No matter how many politicians and economists still defend the economic policies that led us into this mess, the truth is steadily showing itself.
You know, there’s not much difference between a Wellington schoolteacher struggling to find an affordable home and a Northland freezing worker who’s just lost his job. Whether we earn our living by our hands or by our words, we’re all working people, whose lives have grown harder and whose world has grown steadily darker. We’re all in this together.
We all resent those who squander our tax dollars by helping out large corporations, while we struggle to pay our mortgages. We all resent those who seek to sell the very state assets that help keep us afloat. We all resent those who claim to represent us in Parliament, but who really represent the rich and the powerful, at our expense
Instead of National’s failed economic model, we need a simple, credible economic development plan that serves the interests of all New Zealanders. One that keeps more of what we earn here in the country we love.
I believe the Labour Party is now uniquely positioned to take up the reins when this current government’s policies collapse under their own weight.
Labour has a new leader with strong values, who’s focused on reconnecting with the voters and has the courage to stand up to bullies. It’s up to us, as a party, to share with our leader, our hopes, our fears and our dreams, to reconstruct the party from within, to reclaim our natural constituency of decent, ordinary New Zealanders who believe in fairness and hard work.
Now it’s up to us to turn this around: A hard task, but not an impossible one.
When Labour proposed a nuclear-free policy, it was seen as an impossible dream. Yet nearly thirty years’ later, this dream is a solid reality, and it’s helped protect us from the sort of nuclear disaster that Japan has just endured. The New Zealand Labour Party faced enormous pressure, from inside and outside New Zealand, to back down and change its anti-nuclear policy. But we didn’t. And we don’t have to back away from creating policies that can turn us away from the economic insanity of the last three decades. New Zealanders are decent, fair-minded, hard-working people. We want a government that reflects our own uniquely Kiwi values.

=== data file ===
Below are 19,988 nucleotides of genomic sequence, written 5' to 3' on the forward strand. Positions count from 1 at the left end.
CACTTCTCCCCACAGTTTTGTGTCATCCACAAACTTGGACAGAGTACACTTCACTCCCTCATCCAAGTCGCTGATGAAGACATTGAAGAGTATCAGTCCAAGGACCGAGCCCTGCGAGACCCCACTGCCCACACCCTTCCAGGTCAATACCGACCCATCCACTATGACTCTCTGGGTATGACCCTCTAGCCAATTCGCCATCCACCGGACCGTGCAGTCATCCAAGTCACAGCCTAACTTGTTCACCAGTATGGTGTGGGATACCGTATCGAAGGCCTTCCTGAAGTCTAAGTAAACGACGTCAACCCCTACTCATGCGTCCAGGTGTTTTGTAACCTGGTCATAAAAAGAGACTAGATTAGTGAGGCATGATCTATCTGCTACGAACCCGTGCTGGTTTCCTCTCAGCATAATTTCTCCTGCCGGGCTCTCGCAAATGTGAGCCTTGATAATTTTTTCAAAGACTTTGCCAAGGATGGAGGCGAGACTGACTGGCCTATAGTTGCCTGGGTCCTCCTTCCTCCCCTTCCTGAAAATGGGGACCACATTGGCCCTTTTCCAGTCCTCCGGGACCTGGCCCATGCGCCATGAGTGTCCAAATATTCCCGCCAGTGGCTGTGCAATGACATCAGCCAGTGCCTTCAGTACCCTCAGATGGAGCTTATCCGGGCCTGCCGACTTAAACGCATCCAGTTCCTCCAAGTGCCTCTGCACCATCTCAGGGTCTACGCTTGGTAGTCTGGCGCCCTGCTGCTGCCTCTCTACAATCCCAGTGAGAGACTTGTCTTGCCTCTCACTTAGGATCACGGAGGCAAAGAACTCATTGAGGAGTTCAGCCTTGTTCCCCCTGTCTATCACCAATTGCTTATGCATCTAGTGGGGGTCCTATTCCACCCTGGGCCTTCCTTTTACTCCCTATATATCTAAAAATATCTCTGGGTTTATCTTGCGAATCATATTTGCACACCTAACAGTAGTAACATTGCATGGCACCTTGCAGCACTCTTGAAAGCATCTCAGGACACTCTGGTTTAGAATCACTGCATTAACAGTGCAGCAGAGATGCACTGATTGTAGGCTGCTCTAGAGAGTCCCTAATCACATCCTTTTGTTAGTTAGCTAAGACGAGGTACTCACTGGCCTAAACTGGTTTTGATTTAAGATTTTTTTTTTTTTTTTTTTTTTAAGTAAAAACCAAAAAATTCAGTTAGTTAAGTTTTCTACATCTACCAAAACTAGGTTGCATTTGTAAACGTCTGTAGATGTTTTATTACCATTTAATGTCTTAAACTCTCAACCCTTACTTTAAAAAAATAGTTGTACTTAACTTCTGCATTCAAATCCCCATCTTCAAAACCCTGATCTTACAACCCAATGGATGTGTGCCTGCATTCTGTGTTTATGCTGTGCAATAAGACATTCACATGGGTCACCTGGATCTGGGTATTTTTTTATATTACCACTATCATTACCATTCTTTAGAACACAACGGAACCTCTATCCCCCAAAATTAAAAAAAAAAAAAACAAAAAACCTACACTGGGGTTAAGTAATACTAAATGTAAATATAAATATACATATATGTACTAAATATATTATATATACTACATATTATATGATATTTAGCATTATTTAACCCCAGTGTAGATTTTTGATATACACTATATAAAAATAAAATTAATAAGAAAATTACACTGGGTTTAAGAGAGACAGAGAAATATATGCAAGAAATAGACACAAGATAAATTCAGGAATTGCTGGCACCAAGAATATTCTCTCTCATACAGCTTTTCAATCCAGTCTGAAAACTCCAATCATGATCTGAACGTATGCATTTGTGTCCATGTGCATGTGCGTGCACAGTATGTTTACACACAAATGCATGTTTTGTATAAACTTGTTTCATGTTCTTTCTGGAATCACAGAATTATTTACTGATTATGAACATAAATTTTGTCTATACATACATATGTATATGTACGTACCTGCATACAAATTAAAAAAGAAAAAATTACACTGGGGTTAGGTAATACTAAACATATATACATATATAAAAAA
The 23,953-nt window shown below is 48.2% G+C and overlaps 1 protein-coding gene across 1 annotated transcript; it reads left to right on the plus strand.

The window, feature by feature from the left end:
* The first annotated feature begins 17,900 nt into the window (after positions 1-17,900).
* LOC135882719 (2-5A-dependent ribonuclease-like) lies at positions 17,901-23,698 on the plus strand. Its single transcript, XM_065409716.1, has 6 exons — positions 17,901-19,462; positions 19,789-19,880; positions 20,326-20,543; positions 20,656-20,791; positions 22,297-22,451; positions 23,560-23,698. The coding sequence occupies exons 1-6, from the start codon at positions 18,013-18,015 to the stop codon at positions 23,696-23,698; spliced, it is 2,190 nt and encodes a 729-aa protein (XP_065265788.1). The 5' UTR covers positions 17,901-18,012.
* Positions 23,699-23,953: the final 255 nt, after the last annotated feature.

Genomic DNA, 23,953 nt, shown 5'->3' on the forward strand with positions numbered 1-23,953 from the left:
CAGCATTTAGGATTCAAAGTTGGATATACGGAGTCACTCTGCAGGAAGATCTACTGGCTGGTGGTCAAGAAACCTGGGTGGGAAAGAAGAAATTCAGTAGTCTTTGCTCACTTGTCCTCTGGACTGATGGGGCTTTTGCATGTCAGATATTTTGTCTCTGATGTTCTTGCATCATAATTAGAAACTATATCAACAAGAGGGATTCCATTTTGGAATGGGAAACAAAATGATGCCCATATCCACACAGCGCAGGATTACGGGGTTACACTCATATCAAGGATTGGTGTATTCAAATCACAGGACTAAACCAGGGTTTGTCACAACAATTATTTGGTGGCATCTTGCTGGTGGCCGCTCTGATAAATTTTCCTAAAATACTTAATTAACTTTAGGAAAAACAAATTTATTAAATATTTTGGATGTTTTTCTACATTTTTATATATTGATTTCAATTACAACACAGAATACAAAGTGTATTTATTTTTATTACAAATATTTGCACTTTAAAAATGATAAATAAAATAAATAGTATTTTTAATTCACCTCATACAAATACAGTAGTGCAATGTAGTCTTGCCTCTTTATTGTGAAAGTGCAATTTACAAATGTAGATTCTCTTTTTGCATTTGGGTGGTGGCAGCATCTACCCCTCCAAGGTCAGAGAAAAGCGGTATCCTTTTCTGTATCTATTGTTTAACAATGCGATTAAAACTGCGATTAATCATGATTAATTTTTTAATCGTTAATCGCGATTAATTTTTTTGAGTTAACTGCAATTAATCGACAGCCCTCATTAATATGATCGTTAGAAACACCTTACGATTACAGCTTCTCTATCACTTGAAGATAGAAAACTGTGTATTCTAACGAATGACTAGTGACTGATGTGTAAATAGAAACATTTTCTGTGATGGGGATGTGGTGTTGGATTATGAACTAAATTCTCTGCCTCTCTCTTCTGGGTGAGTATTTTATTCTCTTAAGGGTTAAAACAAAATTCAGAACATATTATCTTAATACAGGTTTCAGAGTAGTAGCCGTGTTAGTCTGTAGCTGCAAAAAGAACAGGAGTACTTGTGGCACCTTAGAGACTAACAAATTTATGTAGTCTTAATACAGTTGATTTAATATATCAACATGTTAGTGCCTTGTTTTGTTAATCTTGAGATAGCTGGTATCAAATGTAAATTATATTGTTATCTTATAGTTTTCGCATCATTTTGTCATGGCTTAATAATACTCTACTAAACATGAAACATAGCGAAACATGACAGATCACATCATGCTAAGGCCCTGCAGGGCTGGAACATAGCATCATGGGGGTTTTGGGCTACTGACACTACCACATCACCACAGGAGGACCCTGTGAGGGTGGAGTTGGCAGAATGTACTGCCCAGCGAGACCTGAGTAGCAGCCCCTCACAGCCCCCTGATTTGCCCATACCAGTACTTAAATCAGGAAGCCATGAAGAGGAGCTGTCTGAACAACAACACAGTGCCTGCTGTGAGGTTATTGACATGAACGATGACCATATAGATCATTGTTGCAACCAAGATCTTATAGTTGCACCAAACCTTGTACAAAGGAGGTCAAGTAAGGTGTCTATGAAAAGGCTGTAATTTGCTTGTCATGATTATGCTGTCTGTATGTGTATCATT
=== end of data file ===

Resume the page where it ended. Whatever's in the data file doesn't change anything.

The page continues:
It’s going to be hard, but we’re not afraid of hard work. With your help, and the help of the people of New Zealand, we can win the next election. We can move forward to a future that rewards hard work and stops rewarding dishonesty. That gives the poorest of our citizens the chance to a decent life. That gives us all a chance to live in a nation that was once called ‘God’s own country.’
We can become God’s own country again.
Member of Parliament for New Lynn
Labour Party economic development spokesperson
Ordered by urgency of deployment
- Year-7–15 voting as curtain-raiser
- Universal year-7–15 voting in schools—extended Kids Voting
- Election Day enrol-and-vote
- Concurrent elections, which will quickly recoup the costs of 1–3, and pay for 4–11
- Lifetime licence to vote
- Pre-enfranchisement voting
- Pre-enfranchisement enrolment
- Lowering the age of enfranchisement—currently some turn 21 before being allowed to vote
- Fixed, holidayised, Mondayised, and festivalised Election Day
- Online voting
- Anytime voting*
*If not strictly evidence-based, then at least, strongly evidence-suggested.